Animal trainer Deirdre Weadock has worked at the National Aquarium long enough to have seen her share of life and death, but she'll tell you this has been the roughest week of her career.
Losing one dolphin, then another, within days.
"You can't really describe what this feels like to other people," Weadock said Sunday, her voice breaking. "I guess any parent can relate."
On Saturday night, the second of the aquarium's two calves died in the arms of the aquarium's medical workers as they tried desperately to save her.
The first had been found dead in the pool on Tuesday.
The loss of the two bottlenose dolphin calves is a blow to the Inner Harbor attraction, where officials had begun only this month to promote them. And it's one that officials say almost surely precludes any further dolphin breeding in the aquarium's near future.
"We're all exhausted and emotionally spent," said Sue Hunter, the aquarium's director of animal programs. "We want to focus on the animals because they feel a loss too."
Though the aquarium canceled dolphin shows on Sunday so that staff could mourn, officials said it would be business as usual Monday — even if trainers and staff are unlikely to have gotten over such a traumatic week.
The calves were born in April to Maya and Spirit, half-sisters who are both 10 years old and first-time mothers. Spirit's calf arrived on the morning of April 14. Maya's was born two weeks later.
Because the National Aquarium has no male dolphins of breeding age, Maya and Spirit were impregnated by a male named Chinook brought to Baltimore from Chicago's Brookfield Zoo just for the purpose.
Both in the wild and in captivity, mortality rates for dolphin newborns are perilously high — about 33 percent. The aquarium started the calves on 24-hour watch, with staff staying with them constantly to monitor their breathing, their nursing, their fecal output. Any whiff of abnormality was a cause for alarm.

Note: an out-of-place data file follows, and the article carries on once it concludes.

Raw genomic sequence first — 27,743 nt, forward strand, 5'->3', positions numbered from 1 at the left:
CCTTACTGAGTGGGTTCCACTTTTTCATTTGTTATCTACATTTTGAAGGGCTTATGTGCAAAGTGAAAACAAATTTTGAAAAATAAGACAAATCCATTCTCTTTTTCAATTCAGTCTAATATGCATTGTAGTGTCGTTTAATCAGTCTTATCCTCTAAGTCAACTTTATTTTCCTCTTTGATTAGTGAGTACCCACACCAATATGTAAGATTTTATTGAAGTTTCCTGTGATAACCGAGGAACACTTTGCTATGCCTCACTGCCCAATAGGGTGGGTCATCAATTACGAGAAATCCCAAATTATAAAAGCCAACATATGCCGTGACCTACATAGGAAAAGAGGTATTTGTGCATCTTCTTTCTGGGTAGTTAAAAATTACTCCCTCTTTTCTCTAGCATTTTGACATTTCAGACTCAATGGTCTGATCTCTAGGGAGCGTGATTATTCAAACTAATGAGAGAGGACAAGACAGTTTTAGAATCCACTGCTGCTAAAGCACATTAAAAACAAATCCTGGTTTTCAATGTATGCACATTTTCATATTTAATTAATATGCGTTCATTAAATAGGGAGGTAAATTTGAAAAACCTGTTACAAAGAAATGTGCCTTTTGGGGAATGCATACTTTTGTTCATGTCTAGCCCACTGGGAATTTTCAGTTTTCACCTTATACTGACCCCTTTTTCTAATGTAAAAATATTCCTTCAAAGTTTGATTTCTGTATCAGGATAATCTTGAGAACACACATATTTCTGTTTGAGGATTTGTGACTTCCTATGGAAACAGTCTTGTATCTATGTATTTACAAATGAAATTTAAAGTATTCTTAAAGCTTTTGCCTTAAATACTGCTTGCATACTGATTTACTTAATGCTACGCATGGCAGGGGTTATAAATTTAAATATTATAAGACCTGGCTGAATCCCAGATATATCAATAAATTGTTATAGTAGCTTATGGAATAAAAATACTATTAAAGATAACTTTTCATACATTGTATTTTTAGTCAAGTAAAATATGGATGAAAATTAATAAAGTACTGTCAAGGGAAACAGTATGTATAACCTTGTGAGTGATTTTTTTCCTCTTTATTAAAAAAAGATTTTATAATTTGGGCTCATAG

Early on, staff were concerned about Maya's confusion with nursing. She didn't get it, and figured it out only after coaching from one of the other female dolphins.
But with that scare over, the newborns seemed to thrive, and staff allowed themselves to breathe a bit more easily.
The calves — one female, one male— learned to swim, filled out, began to vocalize with clicks and "eeps" and started to exhibit signs of personality. Spirit's calf, the female, emerged as the plucky one, curious and independent. Maya's calf was timid, sticking close to his mother's side.
The aquarium began proudly publicizing the calves earlier this month, and the staff tried to work them into the popular dolphin show in a way that could show them off, but keep their newborn atmosphere as tranquil as possible.
Their answer was a "lite" version of the dolphin show — one in which they took the usually boisterous, splashy crowd-pleasing spectacle and ratcheted the energy level way down. They hushed the music, allowed fewer visitors in at a time, and substituted video of the babies for most of the noisy acrobatics.
For Weadock, who helped raise Maya and Spirit, it was particularly thrilling to watch the two come into their own as mothers.
"It's pretty amazing to watch them," she said. "And just watching these two [calves] grow. You could see how much they developed each day."